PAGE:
The rule of thumb for choosing the right bike cassette is that the closer the number of “teeth” from the largest and the smallest cogs, the smaller the variation between gears, which ensures a smooth gear change.
Can I use any cassette on my bike?
Yes, almost any bike is compatible with bigger cassettes, bike drivetrain is groupset of components that works in perfect harmony, any miss reconfiguring can break the perfect functionality of the system, parts that need to be changed and reconfigured when putting bigger cassette which is long-chain, wide cage …
What is the difference between 11 28 and 11-32 cassette?
In the event you find yourself grinding up a hill at 7 mph, the 11-32 cassette allows you to ride at 81 rpm, while with the 11-28, you’ll be riding at 71 rpm. … One final thing to note: The 11-32 cassette needs a longer cage derailleur and a longer chain than the 11-28 cassette.
What does an 11-32 cassette mean on a bike?
That means the outer ring has 50 teeth and the inner ring has 34 teeth. The rear cassette is 11 speed 11-32. This means there are 11 cogs ranging from 11 teeth up to 32 teeth (the exact cogs are 11/12/13/14/16/18/20/22/25/28/32).
Are all bike cassettes the same width?
Cassette sprocket-tooth widths
Up through 9-speeds, all cassettes use very nearly the same width of sprocket teeth, and will work with 7/8 or 9-speed chains. Old Uniglide 6-speed cassettes have larger spacing between sprockets, and like older freewheels, have the same shifting issues.
Do all cassettes fit all hubs?
Simply put – 8, 9, 10 speed cassettes all fit on the same hub. A seven speed cassette will fit on an 8 speed freehub with the use of a spacer. (One notable exception is the Dura Ace FH-7801 hub with an alloy freehub which will only accept 10 speed Shimano cassettes – the newer Dura Ace hubs can run 8/9/10).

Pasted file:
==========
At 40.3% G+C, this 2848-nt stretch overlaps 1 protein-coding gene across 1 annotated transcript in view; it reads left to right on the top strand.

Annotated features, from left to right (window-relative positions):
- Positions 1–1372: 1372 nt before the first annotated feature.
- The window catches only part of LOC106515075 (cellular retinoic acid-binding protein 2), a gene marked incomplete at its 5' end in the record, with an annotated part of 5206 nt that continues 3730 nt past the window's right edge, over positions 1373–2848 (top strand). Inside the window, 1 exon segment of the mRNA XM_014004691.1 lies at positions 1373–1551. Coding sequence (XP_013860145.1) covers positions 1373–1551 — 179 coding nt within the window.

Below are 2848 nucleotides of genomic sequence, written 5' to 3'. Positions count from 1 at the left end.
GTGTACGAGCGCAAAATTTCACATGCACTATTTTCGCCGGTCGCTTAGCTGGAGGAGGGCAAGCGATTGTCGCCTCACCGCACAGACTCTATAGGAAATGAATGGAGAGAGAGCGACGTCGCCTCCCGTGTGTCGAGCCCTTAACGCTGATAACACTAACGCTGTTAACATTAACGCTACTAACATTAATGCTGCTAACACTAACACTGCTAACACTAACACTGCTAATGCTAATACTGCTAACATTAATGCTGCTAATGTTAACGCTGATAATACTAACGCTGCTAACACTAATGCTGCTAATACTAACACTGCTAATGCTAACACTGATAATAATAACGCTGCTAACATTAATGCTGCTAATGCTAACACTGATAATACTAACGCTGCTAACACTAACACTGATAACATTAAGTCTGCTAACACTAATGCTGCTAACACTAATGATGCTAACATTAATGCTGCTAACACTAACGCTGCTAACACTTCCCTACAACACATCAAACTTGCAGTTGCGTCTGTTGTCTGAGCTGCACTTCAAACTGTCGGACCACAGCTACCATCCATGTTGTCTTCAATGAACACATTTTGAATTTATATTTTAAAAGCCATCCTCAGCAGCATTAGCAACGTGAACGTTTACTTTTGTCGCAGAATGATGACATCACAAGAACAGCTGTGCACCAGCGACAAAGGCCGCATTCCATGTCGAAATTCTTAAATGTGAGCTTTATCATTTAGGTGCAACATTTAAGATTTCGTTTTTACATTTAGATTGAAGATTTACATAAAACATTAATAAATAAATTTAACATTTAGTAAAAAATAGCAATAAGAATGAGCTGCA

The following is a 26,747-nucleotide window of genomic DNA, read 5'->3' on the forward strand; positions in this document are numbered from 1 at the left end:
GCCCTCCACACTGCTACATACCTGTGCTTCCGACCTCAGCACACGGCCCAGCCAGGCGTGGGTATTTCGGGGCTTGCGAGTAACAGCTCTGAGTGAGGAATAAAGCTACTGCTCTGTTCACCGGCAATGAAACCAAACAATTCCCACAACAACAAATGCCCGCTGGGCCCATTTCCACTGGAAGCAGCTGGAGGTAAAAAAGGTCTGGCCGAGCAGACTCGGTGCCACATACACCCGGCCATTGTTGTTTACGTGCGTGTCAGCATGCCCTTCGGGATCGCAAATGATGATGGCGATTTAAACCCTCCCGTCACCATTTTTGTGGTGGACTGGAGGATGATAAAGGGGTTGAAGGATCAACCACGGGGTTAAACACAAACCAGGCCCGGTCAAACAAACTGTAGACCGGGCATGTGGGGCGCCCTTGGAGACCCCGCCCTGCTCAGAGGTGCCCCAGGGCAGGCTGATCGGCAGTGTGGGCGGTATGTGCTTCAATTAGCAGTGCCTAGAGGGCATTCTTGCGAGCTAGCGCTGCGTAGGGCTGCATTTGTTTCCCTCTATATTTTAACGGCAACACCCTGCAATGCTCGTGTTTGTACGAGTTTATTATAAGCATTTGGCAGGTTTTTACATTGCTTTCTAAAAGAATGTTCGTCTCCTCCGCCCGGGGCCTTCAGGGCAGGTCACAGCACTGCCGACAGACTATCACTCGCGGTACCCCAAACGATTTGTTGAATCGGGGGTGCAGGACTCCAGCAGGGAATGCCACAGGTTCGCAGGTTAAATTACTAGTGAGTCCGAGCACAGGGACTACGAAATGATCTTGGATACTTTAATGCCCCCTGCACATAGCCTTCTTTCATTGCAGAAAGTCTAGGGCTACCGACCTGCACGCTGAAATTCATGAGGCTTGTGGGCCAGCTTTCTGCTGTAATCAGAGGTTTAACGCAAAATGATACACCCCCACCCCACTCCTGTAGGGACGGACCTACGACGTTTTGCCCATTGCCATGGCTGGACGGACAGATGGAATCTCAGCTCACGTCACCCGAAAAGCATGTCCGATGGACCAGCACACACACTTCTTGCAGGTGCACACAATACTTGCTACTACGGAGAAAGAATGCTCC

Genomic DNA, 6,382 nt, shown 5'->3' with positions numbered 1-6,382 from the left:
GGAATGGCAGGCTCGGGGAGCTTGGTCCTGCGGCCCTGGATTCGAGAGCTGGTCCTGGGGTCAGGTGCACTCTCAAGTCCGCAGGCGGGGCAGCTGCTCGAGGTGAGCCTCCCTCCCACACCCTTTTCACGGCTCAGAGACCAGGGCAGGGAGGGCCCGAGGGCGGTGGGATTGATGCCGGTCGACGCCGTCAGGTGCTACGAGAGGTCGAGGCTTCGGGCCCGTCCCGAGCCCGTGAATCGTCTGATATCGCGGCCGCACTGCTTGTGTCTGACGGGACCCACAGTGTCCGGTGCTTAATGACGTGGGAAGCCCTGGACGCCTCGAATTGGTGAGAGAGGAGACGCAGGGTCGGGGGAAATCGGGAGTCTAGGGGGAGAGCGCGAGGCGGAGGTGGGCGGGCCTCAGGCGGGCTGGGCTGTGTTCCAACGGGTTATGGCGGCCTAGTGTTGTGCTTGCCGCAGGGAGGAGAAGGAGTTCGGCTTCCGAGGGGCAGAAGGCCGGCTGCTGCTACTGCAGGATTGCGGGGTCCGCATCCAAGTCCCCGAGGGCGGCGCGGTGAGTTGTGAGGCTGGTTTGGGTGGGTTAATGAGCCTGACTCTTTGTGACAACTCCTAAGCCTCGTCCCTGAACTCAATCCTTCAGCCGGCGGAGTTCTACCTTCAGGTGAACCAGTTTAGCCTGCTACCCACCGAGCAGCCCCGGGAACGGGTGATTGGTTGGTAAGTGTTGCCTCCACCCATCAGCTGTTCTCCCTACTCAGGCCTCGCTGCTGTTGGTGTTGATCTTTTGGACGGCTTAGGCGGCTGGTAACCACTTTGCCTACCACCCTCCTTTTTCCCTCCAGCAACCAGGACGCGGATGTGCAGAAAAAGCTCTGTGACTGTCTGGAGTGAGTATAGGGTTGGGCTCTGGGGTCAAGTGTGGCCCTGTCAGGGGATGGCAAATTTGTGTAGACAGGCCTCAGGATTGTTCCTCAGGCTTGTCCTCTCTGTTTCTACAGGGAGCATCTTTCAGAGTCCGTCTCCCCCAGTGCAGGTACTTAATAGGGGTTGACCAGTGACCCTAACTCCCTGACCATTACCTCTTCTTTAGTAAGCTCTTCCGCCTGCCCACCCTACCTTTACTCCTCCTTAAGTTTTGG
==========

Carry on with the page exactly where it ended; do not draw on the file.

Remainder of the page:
Can I change the cassette on my road bike?
Of course yes, anyone can change a bike cassette by himself, it’s not hard bike mechanics, you need specific tools for the process, but if you’re not sure or you don’t have the tools at the moment, it’s always better to give it to a professional bike mechanic for a quick change.
Can I just change my cassette?
Sometimes it’s possible to replace individual cogs instead of the whole cassette, but not all cassettes have replacement parts, and it’s often better to replace the entire thing. Ask your local bike mechanic what’s best for your bike.
Is an 11 32 cassette good for climbing?
For hill climbing and mountainous terrain, we recommend a road cassette such as the 11-32T SRAM Red 22 XG1190 11 Speed Cassette (A2), or the 11-34T Shimano Ultegra R8000 11 Speed Cassette.
Is 11/32 cassette Good for hills?
Most riders can get away with a compact chainset 50 / 34 and an 11 – 32 cassette for their steepest hills. Many touring bikes and tandems still use triple chainsets, but they often have heavier loads to haul.
Can a 11/32 cassette fit?
11-32 does make a substantial difference; remember its the ratio of the front gear to the rear gear that matters. Your lowest gear will be 12.5% lower. Also, you’ll get a wider (and likely more useful) spacing in gearing between changes. You will need a new chain as well, but it should be fine to install.
What is a 12/25 cassette?
Most road bikes come supplied with a 12–25T cassette, where the smallest sprocket has 12 teeth and the largest sprocked has 25 teeth.
When should I change my bike cassette?
As mentioned, you will want to replace your bike cassette at least once every three years, even if you are not riding super regularly. However, if you are riding your bike a high mileage each year, you will want to change the cassette each season.
What size cassette do pros use?
Pros often use a 55×11-tooth high gear for time trials. On flat or rolling stages they might have 53/39T chainrings with an 11-21T cassette. In moderate mountains they switch to a large cog of 23T or 25T. These days, they’ve joined the big-gear revolution like many recreational riders.